Teach One Reach One spends a lot of time training Bible class teachers to ask students questions on a variety of levels. These varying questions will help young people process the Bible and form faith foundations in increasingly more complex ways. If you haven’t seem them before, you might want to read our free handouts on Bloom’s Taxonomy for Bible Classes and Asking Better Questions In Bible Classes.
Perhaps one of the most important questions you can ask your students is “Why?”. It is a crucial question for assessing whether your students are not just learning the facts, but understanding why they are important. It can help you discover whether or not your students understand why God wants them to do something. It can even reveal a bit of their hearts and minds, if you ask it in non-threatening ways.
Want to conduct a little teacher experiment? I will warn you, this is only for the brave and may very well break your heart. Ask your students the following why questions. Their responses will give you a hint as to how much of a faith foundation their parents, their church and Bible class teachers like you have helped them build so far.
- Why do you think God put this (story/passage) in the Bible?
- Why is it important for us to read our Bibles – a lot?
- Why is it important to become a Christian?
- Why do you think God gave us this command?
- Why is it important to obey God’s commands (as they were written)?
- Why did Jesus die on the Cross?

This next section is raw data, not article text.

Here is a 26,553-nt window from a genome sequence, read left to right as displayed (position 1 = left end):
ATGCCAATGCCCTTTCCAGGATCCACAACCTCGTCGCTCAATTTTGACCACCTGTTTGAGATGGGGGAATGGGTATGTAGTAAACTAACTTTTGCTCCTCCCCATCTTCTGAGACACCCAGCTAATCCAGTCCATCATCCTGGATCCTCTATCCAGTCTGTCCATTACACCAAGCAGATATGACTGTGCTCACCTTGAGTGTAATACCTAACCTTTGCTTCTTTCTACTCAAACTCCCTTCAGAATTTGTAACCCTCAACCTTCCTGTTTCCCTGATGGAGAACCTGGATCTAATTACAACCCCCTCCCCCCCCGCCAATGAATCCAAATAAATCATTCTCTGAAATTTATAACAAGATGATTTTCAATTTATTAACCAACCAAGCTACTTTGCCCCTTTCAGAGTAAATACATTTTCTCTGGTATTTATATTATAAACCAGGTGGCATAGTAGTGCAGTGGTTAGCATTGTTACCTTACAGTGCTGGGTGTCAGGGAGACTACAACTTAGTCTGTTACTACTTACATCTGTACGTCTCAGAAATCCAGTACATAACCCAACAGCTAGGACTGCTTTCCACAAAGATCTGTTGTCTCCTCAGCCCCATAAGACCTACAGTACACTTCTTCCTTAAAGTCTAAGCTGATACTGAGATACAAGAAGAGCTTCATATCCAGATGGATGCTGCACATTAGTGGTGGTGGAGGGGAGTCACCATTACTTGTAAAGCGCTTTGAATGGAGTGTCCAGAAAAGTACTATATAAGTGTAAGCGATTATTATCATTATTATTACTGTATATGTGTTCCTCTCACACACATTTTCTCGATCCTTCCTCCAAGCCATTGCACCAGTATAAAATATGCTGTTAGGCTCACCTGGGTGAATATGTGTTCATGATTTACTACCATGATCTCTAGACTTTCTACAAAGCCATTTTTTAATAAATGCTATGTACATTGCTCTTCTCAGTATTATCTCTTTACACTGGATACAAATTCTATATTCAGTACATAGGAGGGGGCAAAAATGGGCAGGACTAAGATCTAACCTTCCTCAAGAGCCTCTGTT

- Why does God want us to be baptized?
- Why does God care about our hearts and not just our actions?
- Why do we pray?
- Why do we take communion?
- Why did God want Christians to form congregations with other Christians and not just worship Him on their own?
- Why does God want us to be so different from non-Christians in our choices of thoughts, words, actions and in our hearts?
- Why does God want us to serve others and share our faith?
- Why does God want us to put Him first?
If one or more of your students can’t answer a question, it is an area where extra teaching is definitely needed. Don’t be fooled though. Even if they can answer the questions accurately, it is not a guarantee that they believe the answer to be absolute truth or have any intention of putting it into practice in their own lives. Those are heart issues that may or may not be revealed as students attempt to answer the questions.
The answers will however, definitely illuminate huge weaknesses in the faith foundations of each student. So ask “Why?” – a lot. If the answers are confused or wrong – keep addressing those commands and principles. Share concerns with parents so they can work with their children more intentionally on these faith foundation basics. Let leaders know what concepts need to be emphasized more in classes for kids and teens. Asking “Why?” may just be one of the most important gifts you give your students.